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On-line versus face-to-face professional development

Posted by Melissa on August 7, 2012

These days you can’t read much about higher education without someone opining about the promise/ peril/possibilities of on-line education and its impact on students, but much less has been said about how on-line education trends might impact the professional development of professors.  However, that’s been on my mind in response to Andy Rundquist’s recent post comparing his experiences at the AAPT summer meeting and at the Global Physics Department (GPD). As there become more opportunities for on-line networking, presentations, and discussions, how will that change the role of professional conferences? Andy’s post summarizes nicely some of the key benefits/drawbacks that he sees in these two avenues for professional development.

My experience engaging with AAPT and GPD is one example of the challenges of making the transition from the face-to-face world of professional meetings to the on-line world of professional meetings. For those who are unfamiliar, GPD “meets” on-line every Wednesday at 8:30 pm CT. A speaker presents, with a back channel for communication, and then there is plenty of time for discussion at the end. I like the format, and I’ve learned a lot from several of the GPD meetings, but I’ve never actually “attended.” My entire involvement with the GPD has come from watching/listening to recordings of the meetings after the fact.  Wednesday nights are difficult with my schedule, and when I do manage to find the time, I often feel obligated to take care of the to-do items that are in front of my nose, rather than spending the time logging on to GPD in real time. AAPT meetings on the other hand demand my attention as they pull me away from the daily grind. Yes, conferences are expensive and require travel, but that forces me to commit to being involved in a way that GPD doesn’t, and I find the long conversations and relationship building to be extremely valuable. The downside, of course, is that AAPT meetings are few and far between. Particularly for those individuals who feel isolated in their endeavors in the classroom, meeting once or twice a year doesn’t provide much support. GPD, with its weekly meetings, can provide a stronger sense of community.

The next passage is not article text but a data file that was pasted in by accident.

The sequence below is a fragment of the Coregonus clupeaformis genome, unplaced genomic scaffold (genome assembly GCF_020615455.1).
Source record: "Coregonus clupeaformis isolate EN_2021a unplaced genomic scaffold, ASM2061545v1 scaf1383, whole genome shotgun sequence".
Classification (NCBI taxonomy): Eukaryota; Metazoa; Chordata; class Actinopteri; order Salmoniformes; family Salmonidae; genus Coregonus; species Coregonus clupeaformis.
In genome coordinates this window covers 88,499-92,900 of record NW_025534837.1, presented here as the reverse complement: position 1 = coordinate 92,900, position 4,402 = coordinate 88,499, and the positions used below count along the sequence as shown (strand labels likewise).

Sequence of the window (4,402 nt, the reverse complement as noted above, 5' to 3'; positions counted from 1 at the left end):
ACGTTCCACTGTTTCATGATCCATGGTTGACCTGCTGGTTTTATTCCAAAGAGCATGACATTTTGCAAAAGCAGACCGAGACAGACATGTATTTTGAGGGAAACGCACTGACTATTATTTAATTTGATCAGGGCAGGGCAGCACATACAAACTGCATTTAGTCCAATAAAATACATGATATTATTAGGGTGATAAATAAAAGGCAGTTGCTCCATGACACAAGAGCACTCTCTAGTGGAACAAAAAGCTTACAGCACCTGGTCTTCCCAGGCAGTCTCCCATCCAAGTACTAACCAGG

If I could actually “attend” the GPD meetings in real time, I’d be able to participate in the conversations, but as is, the GPD isn’t an interactive experience for me. Because I don’t participate in the conversations, I don’t feel like I get much of a sense of community. Therein lies both the blessing and the curse of the on-line world. It’s flexible enough to allow you to connect when you can, but if you don’t connect on-line in real time, the engagement isn’t as fulfilling.  Have you had a great experience with on-line professional development? If so, what made it work? If not, what were the stumbling blocks?


One Response to “On-line versus face-to-face professional development”

  1. Andy "SuperFly" Rundquist said

    Another thing I’m excited about doing, using my online connections, is real-time collaboration on projects. The GPD is busy trying to put together an online physics problem database (, and we’re doing it in a way that we hope allows many people to participate and learn how to do php/mysql programming. My idea is to start a google+ hangout on a night when I’m planning to tackle a problem (deleting a problem from the database and all it’s connected comments, attachments, etc). I think it’ll be cool because I’ll be able to brainstorm with others good things to try, and people can see how I go about doing it in php. People are free to join the conversation at their leisure, and g+ will record the session. We’ll see 🙂

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